Sunday, September 08, 2019

Circus at Crossroads: Say Goodby to One Dreary Decade, But Don’t Put Your Dreams Away -- Not Yet

Facing 2020 feels more like facing a  new century.  And may it be new -- and better.  Blame it on my having lived through too much disappearing circus history in the last ten years —  or did I inherit this feeling the moment Kenneth Feld announced that he was shutting down Ringling Bros and Barnum & Bailey for good?

So many closings give me pause, and you?, to wonder if there is to be a future for what is now more frequently being called  “traditional circus.” I merely call it, pardon me, circus.  Is South Pacific, a tradition musical?  Gone With The Wind, a traditional movie?

Those two words, I am feeling,  may mark a condescending dismissal by a class of people, feminist driven it would appear,  who inwardly despise what circus has meant to the masses.  And so they hold a patronizing stance, while waiting for the last dog to leave the tent, the last scary clown to renounce his greasepaint and join Old Clowns Anonymous.  Waiting and ready, honing their acro-centric skills in classrooms and warehouses, municipal centers and small stages, to make their case as the only option left, and therefore, theoretically, more marketable to the public at large. Indeed, their day may be upon us.  Read the reviews in Circus Talk, and behold.  

The traumatic fold, two years ago,  of Ringling Bros. and Barnum & Bailey opened wider the gates for “new circus”advocates to assume a greater,  more believable force.  In fact, I think it is far more honest to call themselves  “new circus”  and let “circus” alone stand.  Drop the“traditional.”

Some new circus enthusiasts proclaim to be witnessing a “renaissance” of what they call “circus arts.” This may be so, but it is not the same as a renaissance of circus, period.  Need I even try explaining why?

Such troupes as  ambitiously creative Five Fingers got in on the ground floor, and are finding some success, albeit with funding, before audiences who patronize theatre and ballet. To their credit they do not hang “circus” on their moniker, but, to be sure and safe, talk it up aplenty, obviously to draw in the kind of a ticket buyer who  might like some circus acts but not the circus.  You are unlikely to see TV promo videos from these troupes (including  Cirque du Soleil)  pushing narrative elements:  Gripping cathartic human drama!  Spectacular soliloquies!  Spine tingling character confrontations!  Virtually all new circus videos push Circus.  So there.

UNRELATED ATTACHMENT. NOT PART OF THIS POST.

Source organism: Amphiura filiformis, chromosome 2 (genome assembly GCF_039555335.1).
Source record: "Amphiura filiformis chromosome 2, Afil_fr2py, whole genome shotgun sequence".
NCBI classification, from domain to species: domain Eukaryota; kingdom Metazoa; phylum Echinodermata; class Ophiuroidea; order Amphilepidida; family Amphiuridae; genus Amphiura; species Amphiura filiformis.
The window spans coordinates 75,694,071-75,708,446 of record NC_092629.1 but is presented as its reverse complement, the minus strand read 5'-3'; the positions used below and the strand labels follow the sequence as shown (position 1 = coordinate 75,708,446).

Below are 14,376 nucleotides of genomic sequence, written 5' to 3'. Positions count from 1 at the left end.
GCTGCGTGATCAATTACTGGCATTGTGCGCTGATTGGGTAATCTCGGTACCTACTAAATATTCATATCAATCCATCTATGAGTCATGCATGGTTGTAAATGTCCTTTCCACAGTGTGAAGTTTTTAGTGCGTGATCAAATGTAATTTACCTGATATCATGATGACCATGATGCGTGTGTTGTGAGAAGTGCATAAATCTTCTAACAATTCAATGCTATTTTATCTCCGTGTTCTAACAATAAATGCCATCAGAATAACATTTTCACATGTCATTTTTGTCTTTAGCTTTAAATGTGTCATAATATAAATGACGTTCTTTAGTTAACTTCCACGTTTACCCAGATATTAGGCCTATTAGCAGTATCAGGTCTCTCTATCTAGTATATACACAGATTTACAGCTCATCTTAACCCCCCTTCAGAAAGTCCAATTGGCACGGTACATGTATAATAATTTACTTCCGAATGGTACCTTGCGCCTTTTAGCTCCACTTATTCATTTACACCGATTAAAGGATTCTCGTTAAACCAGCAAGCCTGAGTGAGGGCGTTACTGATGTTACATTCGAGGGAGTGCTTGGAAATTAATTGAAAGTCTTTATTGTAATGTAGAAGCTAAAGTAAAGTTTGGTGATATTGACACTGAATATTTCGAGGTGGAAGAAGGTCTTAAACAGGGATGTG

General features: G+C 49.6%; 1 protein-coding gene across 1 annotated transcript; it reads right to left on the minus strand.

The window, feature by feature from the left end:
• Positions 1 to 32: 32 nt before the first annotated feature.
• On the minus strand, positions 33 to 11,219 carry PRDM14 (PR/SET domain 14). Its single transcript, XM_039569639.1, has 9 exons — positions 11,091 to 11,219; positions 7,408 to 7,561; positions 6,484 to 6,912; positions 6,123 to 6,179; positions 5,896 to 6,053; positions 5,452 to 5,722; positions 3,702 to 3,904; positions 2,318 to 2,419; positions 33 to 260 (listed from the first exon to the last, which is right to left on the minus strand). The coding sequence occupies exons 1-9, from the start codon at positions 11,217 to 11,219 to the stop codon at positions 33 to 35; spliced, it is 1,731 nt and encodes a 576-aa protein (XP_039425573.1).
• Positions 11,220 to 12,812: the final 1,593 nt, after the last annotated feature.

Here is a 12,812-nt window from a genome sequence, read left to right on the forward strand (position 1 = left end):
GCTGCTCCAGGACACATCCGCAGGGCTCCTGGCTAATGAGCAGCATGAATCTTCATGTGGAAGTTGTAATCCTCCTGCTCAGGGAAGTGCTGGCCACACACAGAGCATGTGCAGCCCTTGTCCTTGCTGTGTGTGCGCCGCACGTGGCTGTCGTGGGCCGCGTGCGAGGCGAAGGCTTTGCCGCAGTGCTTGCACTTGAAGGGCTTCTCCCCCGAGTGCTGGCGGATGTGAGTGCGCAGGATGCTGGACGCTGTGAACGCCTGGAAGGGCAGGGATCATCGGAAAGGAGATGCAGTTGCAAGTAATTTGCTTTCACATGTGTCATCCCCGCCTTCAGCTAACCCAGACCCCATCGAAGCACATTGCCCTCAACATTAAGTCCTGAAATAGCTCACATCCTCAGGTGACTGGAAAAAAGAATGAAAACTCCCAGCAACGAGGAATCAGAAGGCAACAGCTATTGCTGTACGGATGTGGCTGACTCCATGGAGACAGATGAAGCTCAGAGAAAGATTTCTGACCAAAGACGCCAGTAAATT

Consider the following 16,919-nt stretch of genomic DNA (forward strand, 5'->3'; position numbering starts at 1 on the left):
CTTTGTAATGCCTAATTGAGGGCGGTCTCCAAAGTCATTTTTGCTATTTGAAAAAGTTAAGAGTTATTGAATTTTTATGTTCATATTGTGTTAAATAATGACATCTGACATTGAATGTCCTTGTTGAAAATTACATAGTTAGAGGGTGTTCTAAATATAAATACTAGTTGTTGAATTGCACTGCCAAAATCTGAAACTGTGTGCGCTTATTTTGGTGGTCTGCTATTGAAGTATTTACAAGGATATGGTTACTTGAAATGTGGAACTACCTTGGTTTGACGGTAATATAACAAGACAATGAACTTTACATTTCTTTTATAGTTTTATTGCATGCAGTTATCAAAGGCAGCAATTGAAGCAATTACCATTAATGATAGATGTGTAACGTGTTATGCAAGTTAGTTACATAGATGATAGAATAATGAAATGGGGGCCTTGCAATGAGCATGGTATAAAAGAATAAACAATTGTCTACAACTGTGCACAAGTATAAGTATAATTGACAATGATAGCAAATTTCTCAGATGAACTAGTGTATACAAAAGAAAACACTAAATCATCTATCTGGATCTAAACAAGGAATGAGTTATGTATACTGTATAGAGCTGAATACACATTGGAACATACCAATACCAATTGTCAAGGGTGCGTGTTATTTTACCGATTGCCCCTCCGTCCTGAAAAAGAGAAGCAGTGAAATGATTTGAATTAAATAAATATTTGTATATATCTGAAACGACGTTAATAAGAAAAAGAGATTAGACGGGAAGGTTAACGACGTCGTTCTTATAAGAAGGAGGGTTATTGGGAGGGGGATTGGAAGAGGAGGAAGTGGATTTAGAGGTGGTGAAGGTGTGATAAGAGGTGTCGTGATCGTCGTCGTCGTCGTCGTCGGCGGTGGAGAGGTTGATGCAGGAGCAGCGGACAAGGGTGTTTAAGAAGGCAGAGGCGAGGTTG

Currently for me, the most interesting thing to observe is how this will all play out. To wonder if, out there somewhere lurks a showman yet to surface who can make circus thrive again.  More likely, the ageless delight may yet rebound, come a day imagined long in the future,  when cultural shifts favor the public’s re-embracement of circus’s  defining staples.  Americans may then again accept circus based on a new, more trusting pact between themselves and the owner-producers — a pact more open and transparent where animals may once again be welcome in the tent.  One need only look to the ways of trainer Thomas Chipperfield in England for clues to how such a day may come about.

Impossible to imagine so magical, instructive and inspiring an enterprise as animal training being outlawed forever.

In recent times,  a segment of the young clamor to hear new pop recordings on vinyl, as in LP.   Down at Issues on Piedmont Avenue, near to where I live, a surprising show of younger people flock to the shelves, to consider a dazzling array of books and magazines from far and wide. Can you spell p a p e r?

So, took the circus? 

Circus may be down, but don’t count ten yet.  

To quote Douglas McPherson from London: “Let’s hope these twenties roar like the previous ones!”